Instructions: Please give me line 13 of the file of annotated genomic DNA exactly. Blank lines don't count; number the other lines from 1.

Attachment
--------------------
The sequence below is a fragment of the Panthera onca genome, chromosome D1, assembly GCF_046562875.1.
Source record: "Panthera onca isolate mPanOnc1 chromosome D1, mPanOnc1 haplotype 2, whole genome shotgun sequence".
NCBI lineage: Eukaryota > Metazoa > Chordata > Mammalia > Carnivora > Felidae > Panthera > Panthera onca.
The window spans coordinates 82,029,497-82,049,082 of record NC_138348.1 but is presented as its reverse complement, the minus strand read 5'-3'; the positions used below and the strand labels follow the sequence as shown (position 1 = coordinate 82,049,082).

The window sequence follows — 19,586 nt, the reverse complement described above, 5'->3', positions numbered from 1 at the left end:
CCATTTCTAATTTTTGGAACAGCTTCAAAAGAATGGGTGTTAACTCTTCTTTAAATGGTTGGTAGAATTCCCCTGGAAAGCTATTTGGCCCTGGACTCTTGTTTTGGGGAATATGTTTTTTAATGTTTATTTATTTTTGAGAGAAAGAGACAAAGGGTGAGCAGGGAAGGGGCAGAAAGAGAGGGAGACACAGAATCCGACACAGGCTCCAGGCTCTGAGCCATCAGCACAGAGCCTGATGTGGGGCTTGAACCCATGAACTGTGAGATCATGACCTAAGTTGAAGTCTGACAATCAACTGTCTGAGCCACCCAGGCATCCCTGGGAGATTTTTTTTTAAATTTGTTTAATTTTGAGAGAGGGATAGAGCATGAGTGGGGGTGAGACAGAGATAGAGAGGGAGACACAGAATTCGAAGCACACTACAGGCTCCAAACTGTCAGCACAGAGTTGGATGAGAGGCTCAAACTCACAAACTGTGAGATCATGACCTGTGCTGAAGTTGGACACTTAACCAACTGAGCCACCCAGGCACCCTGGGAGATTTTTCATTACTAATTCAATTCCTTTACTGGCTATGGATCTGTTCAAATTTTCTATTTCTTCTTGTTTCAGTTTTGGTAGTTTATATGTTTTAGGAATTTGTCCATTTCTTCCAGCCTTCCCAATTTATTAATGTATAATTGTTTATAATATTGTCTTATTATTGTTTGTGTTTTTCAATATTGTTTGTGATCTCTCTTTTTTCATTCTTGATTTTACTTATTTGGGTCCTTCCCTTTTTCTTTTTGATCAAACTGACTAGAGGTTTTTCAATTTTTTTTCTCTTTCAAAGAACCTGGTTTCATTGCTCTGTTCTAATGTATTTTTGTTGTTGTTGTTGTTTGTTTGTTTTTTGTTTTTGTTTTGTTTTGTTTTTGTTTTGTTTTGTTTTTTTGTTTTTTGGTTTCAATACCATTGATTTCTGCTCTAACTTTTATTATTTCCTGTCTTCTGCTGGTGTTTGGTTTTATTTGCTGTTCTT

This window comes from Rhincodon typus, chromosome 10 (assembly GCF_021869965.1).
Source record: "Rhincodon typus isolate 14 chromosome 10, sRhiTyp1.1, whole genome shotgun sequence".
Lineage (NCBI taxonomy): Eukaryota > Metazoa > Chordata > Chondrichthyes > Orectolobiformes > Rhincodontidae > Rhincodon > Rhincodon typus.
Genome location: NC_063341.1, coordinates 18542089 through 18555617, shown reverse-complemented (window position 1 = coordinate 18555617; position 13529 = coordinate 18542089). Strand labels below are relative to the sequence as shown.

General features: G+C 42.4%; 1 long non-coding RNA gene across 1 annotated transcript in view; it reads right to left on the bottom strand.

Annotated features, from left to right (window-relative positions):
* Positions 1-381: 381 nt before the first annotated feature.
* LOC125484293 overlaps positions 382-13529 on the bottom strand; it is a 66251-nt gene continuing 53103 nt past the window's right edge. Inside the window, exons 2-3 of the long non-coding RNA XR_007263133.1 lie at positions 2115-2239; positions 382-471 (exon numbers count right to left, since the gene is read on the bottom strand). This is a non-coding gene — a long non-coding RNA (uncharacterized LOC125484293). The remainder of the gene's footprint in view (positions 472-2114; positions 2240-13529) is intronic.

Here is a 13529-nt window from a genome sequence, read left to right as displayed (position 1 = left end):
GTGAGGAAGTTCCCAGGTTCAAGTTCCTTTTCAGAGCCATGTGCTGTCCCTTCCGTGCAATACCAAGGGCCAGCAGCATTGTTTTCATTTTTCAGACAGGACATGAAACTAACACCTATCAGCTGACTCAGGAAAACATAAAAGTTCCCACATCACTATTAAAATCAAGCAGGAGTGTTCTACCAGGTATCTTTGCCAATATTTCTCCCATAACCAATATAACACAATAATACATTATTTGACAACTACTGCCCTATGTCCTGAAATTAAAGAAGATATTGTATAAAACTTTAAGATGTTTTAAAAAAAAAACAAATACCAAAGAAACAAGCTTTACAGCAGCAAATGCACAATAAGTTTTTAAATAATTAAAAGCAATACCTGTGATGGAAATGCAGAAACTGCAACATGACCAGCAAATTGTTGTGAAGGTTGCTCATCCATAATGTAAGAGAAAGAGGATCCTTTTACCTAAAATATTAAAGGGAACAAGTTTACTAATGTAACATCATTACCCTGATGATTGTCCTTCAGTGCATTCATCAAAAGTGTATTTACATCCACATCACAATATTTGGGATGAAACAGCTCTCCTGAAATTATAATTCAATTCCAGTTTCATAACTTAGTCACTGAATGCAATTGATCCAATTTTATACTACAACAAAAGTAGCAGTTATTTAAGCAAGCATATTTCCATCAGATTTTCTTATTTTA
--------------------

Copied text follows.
* Positions 1-381: 381 nt before the first annotated feature.